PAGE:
How President Obama Wants To Shrink The Government's Carbon Footprint With hundreds of thousands of buildings and vehicles, the government is the nation's single biggest energy consumer.
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How President Obama Wants To Shrink The Government's Carbon Footprint

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How President Obama Wants To Shrink The Government's Carbon Footprint

How President Obama Wants To Shrink The Government's Carbon Footprint

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DON GONYEA, HOST:

President Obama wants to shrink the federal government's carbon footprint. With 360,000 buildings and 650,000 vehicles, the government is the nation's single largest energy consumer. Obama signed an executive order today directing agencies to get more of their power from clean energy sources.

(SOUNDBITE OF PRESS CONFERENCE)

PRESIDENT BARACK OBAMA: We're going to cut the federal government's greenhouse gas emissions 40 percent from the 2008 levels within the next ten years.

GONYEA: The government is already nearly halfway there, thanks in part to a boom in wind and solar energy. NPR's Scott Horsley reports.

SCOTT HORSLEY, BYLINE: President Obama announced his executive order this morning after climbing to the rooftop of the U.S. Energy Department where he inspected 66 flat, square solar panels.

(SOUNDBITE OF PRESS CONFERENCE)

OBAMA: Those panels are not just for show. They produce power so that the government doesn't then have to buy off the grid.

HORSLEY: The federal government now gets nearly 10 percent of its electricity from renewable sources - triple the amount when Obama came into office. The president wants to more than triple that figure again by 2025.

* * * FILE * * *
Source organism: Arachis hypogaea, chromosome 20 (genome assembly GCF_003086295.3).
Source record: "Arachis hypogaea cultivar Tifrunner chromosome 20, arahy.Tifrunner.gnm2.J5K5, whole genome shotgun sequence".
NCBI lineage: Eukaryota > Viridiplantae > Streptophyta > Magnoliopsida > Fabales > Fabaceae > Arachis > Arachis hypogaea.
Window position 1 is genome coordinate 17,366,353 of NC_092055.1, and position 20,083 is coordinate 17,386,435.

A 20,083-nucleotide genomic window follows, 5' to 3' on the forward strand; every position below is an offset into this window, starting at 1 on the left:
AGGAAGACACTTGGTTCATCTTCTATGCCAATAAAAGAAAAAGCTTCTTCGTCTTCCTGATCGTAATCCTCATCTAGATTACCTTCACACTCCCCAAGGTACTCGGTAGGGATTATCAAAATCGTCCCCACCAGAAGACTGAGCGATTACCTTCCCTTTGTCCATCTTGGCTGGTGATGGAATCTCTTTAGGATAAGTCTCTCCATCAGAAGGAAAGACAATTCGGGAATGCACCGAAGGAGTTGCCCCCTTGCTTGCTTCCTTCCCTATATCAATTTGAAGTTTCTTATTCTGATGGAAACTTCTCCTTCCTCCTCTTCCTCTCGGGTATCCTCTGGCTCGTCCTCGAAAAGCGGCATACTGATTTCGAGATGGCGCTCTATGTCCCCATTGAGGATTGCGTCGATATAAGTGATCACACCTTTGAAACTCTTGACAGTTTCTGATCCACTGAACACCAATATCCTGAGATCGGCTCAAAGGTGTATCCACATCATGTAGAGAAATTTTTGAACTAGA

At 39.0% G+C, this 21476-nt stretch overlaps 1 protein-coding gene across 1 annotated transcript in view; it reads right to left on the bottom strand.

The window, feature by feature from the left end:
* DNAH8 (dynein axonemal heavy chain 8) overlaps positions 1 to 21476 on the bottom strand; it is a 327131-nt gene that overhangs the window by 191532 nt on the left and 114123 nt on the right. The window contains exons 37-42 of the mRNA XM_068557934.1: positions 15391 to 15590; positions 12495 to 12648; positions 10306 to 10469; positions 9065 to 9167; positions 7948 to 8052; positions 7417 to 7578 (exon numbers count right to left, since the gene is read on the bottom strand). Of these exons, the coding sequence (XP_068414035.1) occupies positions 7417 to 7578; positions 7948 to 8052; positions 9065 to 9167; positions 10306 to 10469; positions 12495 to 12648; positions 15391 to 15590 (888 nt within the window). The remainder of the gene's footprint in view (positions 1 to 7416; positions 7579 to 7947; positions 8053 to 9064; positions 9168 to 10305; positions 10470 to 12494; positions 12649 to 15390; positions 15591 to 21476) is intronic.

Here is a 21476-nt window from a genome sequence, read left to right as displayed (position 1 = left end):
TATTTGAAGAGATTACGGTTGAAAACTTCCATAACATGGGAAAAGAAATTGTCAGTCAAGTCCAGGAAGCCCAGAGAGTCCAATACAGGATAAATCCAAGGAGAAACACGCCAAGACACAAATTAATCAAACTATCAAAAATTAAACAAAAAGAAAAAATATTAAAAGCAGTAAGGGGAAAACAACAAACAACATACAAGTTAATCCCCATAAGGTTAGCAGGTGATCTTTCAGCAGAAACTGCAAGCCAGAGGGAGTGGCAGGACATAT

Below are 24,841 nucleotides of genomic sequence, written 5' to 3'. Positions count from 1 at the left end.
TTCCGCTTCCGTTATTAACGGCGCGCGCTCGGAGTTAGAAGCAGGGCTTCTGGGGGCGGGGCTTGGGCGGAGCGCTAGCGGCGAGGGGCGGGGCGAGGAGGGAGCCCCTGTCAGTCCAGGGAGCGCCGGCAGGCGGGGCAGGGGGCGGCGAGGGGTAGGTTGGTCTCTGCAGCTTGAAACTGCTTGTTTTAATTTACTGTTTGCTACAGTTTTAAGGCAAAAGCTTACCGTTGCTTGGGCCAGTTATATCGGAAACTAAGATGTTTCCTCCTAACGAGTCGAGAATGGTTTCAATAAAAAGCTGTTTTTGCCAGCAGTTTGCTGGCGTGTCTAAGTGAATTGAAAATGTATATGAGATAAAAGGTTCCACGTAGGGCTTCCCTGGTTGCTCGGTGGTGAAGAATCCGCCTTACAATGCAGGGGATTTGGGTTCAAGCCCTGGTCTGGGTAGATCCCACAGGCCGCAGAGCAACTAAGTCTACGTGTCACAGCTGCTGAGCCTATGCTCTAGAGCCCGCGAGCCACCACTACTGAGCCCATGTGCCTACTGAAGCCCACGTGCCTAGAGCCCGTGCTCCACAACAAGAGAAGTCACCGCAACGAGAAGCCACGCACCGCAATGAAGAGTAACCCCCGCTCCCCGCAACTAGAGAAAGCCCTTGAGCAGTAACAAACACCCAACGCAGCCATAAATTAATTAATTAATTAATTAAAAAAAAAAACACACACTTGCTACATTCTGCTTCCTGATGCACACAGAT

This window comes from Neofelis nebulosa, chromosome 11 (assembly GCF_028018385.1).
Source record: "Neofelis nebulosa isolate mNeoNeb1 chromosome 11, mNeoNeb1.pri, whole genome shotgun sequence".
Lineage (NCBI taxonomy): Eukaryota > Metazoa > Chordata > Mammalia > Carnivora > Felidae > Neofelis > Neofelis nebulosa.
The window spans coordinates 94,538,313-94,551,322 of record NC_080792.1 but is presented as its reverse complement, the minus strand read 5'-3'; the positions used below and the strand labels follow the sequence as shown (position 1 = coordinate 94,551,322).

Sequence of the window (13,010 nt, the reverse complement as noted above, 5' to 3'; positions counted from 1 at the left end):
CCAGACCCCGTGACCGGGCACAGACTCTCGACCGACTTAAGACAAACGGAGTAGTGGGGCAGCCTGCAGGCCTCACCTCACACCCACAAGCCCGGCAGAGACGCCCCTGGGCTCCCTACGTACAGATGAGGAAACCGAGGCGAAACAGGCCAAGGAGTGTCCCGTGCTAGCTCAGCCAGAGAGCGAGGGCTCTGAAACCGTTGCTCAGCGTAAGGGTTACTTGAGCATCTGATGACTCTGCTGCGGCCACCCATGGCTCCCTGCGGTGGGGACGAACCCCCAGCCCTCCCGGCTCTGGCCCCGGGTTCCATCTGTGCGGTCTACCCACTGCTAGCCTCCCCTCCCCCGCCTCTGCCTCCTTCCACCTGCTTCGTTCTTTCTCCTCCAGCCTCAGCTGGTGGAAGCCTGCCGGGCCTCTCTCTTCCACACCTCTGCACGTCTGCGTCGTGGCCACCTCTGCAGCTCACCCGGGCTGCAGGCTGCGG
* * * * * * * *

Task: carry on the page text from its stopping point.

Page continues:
(SOUNDBITE OF PRESS CONFERENCE)

OBAMA: More and more businesses and more and more homeowners are following suit.

HORSLEY: Nationwide, wind energy production has more than tripled since 2008, while solar power has increased more than 20-fold. The two still account for less than 5 percent of overall power production, but that figure is growing rapidly. Renewable power got an unlikely Republican boost this week. Former Secretary of State George Shultz penned an op-ed in The Washington Post calling clean energy a kind of insurance policy against the threat of climate change.

GEORGE SHULTZ: What's driving it is an increasing recognition that there's a real problem here, and that has attracted people and it's also attracted funding.

HORSLEY: Shultz put solar panels on his own home six years ago and says they've already paid for themselves. They also help to power the electric car he uses to drive around campus at Stanford.

SHULTZ: I figure I'm driving on sunshine and the cost of my fuel is zero.

HORSLEY: Energy expert Severin Borenstein of UC Berkeley says without government subsidies, solar power still costs two to four times as much as electricity from a natural gas power plant, but that price gap is shrinking and wind power is even less expensive.

SEVERIN BORENSTEIN: Per kilowatt hour, wind power is now cheaper than gas plants in many areas. The problem is that it produces at a time when electricity is generally least valuable.

HORSLEY: That's because it's often windiest at nighttime. Improvements in battery technology might help solve that timing problem. Advocates like Schultz and Borenstein also argue renewable energy would be more competitive if fossil fuel plants had to pay a carbon tax. In the meantime, Obama wants the government to set an example. Borenstein says what really counts is whether the government's own massive buying power helps lower the cost of clean energy enough to be attractive in countries like China and India.

BORENSTEIN: Because if we don't solve this problem in the developing world, we're not solving the problem.

HORSLEY: Negotiators hope to strike an international climate agreement in Paris later this year. Scott Horsley, NPR News, Washington.

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